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Garrard 4HF Reviews

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Garrard 4HF

Garrard 4HF

9/10 by plaka_king

My Garrard 4HF is actually my father's turntable back in 1970's. It was dirty, almost all rubber parts like idler wheel and mat hardened already with time. Speed selector stuck. Pitch control is also defective. But what really made me resurrect this beast is the fact that the platter, the motor and the tonearm were still in good condition. Now, the pitch control I'm using is a 25 watt rheostat from OHMITE and it serves pretty well. I reconditioned the idler wheel with rubber tyre lotion and a bit of sanding work to soften the hardened rubber. re-lubed all the moving parts, pivots and bearings. I even almost dismantled the whole unit for a repaint job (all white, almost the same as the original). Custom made it an 8-layer 3/4 inch plywood plinth which i mounted the TT without the suspension springs. I started using it with a vintage Shure M44-7, then shifted to a Shure N55E improved (NOS), to JICO N55E and then finally an ORTOFON 2M RED. Yes, the stock tonearm is a heavy tonearm but the Ortofon (usually for medium mass tonearms) seems to handle it fairly well. I set the tracking force to 1.8 grams. Compared to Shure, the soundstage and highs are more evident without sounding too harsh or fatiguing. Never had problems with the lack of bass on this beast for it always has this big bass reservoir! Had to turn the bass down one or two notch just to balance it with the mids. Just never used the auto stop function because it produces some tracking error at the last songs, similar to IGD. Well, I suppose that function may only be applicable if used with high tracking forces cartridges with which the 4HF was originally designed to. But with the Ortofon, it just won't work very well so might as well not use it at all, which personally I really don't mind in the first place. I'm really amazed on the build quality of this turntable, the machining of parts were really top notch. Gave it a 9 instead of 10 simply because of the defective pitch control. They could have implemented a higher powered rheostat instead. But to sum it up, My 4HF now sings and even dances everytime I spin some vinyls on it. Very relaxing and pleasing to look and hear.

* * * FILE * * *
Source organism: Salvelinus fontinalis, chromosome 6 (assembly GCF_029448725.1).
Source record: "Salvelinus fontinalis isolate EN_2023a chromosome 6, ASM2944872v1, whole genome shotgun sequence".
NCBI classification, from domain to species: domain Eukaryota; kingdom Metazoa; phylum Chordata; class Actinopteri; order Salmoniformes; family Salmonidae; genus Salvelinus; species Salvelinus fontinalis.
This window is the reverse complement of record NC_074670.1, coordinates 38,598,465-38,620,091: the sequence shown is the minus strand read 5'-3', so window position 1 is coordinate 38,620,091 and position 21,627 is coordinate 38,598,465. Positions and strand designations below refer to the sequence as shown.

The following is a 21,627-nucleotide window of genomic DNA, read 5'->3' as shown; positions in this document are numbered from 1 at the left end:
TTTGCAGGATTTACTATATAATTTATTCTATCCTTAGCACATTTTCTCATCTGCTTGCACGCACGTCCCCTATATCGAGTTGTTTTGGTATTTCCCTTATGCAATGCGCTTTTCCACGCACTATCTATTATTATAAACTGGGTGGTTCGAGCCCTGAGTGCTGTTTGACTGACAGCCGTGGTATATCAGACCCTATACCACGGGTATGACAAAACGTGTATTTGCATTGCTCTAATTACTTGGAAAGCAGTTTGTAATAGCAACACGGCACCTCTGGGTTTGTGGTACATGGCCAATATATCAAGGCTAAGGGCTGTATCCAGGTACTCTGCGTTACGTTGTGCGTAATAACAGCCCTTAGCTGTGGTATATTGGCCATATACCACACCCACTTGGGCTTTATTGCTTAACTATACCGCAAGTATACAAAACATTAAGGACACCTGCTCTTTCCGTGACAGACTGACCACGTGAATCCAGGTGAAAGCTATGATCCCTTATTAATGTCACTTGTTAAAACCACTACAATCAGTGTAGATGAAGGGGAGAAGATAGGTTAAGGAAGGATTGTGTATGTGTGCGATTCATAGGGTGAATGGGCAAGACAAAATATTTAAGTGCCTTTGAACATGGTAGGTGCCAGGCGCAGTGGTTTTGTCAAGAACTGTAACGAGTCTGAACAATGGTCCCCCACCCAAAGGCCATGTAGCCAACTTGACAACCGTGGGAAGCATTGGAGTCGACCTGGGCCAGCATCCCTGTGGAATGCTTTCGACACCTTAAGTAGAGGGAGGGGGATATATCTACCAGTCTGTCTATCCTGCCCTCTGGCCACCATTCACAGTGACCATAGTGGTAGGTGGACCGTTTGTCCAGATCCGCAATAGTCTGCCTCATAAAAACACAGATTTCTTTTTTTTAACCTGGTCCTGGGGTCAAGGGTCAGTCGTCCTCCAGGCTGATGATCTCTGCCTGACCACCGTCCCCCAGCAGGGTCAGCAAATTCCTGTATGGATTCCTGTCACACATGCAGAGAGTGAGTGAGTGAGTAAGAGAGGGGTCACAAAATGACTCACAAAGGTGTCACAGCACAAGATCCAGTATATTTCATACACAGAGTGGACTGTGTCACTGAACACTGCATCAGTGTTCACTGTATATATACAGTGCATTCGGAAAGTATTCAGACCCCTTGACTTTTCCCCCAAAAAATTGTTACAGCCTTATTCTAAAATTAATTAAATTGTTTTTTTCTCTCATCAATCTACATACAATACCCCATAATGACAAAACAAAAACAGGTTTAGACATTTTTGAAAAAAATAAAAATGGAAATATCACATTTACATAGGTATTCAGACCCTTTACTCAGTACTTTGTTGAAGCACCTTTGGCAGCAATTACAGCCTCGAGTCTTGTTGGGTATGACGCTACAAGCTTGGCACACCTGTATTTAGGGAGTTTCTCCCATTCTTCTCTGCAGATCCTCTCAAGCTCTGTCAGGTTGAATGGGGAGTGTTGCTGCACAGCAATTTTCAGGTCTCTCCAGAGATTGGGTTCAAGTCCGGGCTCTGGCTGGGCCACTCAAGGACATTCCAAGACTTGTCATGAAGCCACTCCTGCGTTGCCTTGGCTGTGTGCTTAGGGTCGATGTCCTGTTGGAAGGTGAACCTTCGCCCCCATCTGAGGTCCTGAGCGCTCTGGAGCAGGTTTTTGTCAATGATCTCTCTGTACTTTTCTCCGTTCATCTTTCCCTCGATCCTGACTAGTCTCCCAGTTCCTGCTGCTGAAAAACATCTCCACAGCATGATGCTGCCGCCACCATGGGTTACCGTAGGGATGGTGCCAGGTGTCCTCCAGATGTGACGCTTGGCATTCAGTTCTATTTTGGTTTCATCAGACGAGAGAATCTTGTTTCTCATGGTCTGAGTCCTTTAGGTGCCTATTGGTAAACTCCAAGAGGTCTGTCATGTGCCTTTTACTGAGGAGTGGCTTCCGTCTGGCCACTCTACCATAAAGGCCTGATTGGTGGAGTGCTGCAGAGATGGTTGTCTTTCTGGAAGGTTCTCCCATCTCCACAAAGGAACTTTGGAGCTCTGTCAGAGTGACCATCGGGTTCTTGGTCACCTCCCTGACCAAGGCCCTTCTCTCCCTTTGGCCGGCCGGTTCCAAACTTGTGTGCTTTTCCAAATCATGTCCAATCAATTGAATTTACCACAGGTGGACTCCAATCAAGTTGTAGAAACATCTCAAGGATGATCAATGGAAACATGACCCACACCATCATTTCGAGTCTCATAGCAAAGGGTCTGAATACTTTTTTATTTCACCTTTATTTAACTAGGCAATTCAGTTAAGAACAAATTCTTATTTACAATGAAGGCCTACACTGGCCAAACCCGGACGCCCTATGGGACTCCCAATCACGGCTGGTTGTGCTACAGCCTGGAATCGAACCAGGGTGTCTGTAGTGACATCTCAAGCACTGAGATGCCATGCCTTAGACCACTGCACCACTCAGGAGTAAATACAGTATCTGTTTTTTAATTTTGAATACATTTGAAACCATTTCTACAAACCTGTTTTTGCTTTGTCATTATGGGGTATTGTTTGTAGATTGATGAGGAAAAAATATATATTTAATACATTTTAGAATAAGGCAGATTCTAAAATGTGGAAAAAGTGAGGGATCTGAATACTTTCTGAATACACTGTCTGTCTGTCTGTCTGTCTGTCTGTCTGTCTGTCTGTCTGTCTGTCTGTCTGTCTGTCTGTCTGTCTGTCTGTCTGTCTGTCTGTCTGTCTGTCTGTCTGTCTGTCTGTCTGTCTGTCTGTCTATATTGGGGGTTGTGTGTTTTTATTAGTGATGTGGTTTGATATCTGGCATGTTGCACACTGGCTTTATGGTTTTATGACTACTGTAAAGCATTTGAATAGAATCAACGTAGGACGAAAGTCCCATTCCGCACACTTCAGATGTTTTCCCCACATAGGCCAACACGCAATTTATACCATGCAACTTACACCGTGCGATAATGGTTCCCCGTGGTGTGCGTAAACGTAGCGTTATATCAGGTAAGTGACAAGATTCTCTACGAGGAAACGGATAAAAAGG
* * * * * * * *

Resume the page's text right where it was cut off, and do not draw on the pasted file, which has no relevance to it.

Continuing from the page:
10/10 by Damien Taylor

This is an absolutely classic piece of British engineering and they are especially fetching in the matching white enamel and red/black rubber trim. As with many Garrards of the era they are quite resilient, and a clean up, re-grease and oil change will usually see one of these units fit for many more years of faithful service. The arm on these things is heavy, and it likes to track that way. It plays well with a cart that likes running around 3-5 grams, something like a Stanton 500 Mk3. It has been mentioned before that the 4HF and 301 are similar, but this likeness is almost completely superficial. It is however, worth noting that there are several interchangeable parts. This is a really fun, and seriously cool looking 4 speed vintage deck that can play almost any record including 16 transcriptions.

10/10 by Danny Dub

This is a must for all those who love to hear the smooth deep base tones from your vinyl recordings. I've been using the Garrard 4hf for a few years now along with a Technics SL-121MK2. Both fitted with the Shure M44-7 cartridge. The 4HF outperforms the Technics every-time especially at high volumes. The heavy duty robust build and the suspension springs makes it almost immune to feedback and it is still the benchmark for many reggae sound systems.
The only problem with these nowadays is finding a good one. You can expect to pay around £200 for them now. If your in the market for one make sure you give it a thorough test before you part with any cash.


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